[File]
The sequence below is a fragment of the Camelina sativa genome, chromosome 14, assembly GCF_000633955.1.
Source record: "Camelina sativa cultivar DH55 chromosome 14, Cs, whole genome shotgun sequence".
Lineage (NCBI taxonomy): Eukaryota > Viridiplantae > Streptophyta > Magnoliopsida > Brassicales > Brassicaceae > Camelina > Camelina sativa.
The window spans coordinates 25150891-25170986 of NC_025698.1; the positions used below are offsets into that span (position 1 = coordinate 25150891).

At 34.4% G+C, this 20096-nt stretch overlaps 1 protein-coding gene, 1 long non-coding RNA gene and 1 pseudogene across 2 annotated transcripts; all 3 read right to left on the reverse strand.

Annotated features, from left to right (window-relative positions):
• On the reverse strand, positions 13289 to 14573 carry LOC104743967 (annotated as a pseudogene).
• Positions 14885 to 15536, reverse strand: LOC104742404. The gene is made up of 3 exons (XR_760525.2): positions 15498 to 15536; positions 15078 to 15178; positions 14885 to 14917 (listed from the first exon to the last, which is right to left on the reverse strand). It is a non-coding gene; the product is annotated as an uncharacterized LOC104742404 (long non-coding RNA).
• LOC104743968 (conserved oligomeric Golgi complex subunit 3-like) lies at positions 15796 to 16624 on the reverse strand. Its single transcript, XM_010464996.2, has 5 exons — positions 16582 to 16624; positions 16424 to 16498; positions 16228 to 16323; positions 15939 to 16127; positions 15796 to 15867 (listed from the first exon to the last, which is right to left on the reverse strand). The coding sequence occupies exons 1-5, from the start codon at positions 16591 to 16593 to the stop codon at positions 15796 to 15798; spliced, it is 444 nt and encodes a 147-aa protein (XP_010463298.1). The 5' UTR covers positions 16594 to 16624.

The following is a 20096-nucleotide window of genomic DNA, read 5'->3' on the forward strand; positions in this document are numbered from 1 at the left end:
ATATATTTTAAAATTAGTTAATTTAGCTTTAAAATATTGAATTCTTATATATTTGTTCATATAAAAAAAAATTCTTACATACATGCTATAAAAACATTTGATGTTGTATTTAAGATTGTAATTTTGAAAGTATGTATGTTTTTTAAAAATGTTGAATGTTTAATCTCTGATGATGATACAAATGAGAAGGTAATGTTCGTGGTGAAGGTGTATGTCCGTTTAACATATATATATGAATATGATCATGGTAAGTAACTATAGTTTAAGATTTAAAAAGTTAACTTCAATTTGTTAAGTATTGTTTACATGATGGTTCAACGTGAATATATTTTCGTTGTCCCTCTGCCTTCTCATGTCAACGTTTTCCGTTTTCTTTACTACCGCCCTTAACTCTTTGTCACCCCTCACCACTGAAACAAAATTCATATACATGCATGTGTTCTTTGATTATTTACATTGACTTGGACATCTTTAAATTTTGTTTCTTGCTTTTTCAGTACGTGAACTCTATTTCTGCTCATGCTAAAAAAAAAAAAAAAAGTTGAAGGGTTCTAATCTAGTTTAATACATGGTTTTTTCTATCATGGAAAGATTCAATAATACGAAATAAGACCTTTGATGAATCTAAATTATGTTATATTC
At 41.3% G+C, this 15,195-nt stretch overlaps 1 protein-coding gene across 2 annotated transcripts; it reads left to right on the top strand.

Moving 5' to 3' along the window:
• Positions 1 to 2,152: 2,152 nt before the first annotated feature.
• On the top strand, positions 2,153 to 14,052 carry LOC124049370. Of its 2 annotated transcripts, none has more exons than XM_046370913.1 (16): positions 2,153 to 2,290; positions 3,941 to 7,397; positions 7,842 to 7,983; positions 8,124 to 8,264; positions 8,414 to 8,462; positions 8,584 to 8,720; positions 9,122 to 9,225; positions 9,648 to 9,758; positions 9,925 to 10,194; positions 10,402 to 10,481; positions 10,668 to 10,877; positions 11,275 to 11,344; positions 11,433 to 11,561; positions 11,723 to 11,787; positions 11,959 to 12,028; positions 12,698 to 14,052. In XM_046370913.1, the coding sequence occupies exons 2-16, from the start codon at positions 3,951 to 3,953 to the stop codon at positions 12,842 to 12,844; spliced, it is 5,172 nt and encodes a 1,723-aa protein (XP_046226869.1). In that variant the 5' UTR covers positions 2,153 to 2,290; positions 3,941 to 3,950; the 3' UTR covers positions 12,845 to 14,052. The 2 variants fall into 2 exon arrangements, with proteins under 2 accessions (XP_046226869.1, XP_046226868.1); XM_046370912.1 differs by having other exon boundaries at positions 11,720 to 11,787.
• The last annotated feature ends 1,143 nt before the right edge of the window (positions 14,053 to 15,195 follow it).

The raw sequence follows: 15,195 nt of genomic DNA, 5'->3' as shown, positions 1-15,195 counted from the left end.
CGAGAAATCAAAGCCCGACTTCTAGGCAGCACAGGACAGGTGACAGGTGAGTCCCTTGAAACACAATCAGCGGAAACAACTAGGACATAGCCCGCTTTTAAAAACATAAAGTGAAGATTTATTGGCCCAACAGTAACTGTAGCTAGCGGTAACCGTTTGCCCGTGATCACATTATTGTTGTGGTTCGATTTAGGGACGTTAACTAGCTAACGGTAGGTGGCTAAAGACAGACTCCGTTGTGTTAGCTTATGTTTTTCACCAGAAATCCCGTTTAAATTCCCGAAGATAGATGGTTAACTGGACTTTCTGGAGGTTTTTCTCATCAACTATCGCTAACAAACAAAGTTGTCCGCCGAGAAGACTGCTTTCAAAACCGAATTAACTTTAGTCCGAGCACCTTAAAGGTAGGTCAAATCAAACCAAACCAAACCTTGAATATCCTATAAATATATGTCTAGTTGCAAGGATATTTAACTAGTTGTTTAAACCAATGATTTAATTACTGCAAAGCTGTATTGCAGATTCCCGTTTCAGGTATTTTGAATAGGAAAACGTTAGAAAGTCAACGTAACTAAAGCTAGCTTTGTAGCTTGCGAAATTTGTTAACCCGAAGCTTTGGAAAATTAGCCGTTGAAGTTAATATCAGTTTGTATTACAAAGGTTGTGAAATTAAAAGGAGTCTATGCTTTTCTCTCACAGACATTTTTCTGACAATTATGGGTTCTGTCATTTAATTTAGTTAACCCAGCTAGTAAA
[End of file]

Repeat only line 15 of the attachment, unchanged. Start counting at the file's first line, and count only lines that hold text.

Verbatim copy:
• On the top strand, positions 2,153 to 14,052 carry LOC124049370. Of its 2 annotated transcripts, none has more exons than XM_046370913.1 (16): positions 2,153 to 2,290; positions 3,941 to 7,397; positions 7,842 to 7,983; positions 8,124 to 8,264; positions 8,414 to 8,462; positions 8,584 to 8,720; positions 9,122 to 9,225; positions 9,648 to 9,758; positions 9,925 to 10,194; positions 10,402 to 10,481; positions 10,668 to 10,877; positions 11,275 to 11,344; positions 11,433 to 11,561; positions 11,723 to 11,787; positions 11,959 to 12,028; positions 12,698 to 14,052. In XM_046370913.1, the coding sequence occupies exons 2-16, from the start codon at positions 3,951 to 3,953 to the stop codon at positions 12,842 to 12,844; spliced, it is 5,172 nt and encodes a 1,723-aa protein (XP_046226869.1). In that variant the 5' UTR covers positions 2,153 to 2,290; positions 3,941 to 3,950; the 3' UTR covers positions 12,845 to 14,052. The 2 variants fall into 2 exon arrangements, with proteins under 2 accessions (XP_046226869.1, XP_046226868.1); XM_046370912.1 differs by having other exon boundaries at positions 11,720 to 11,787.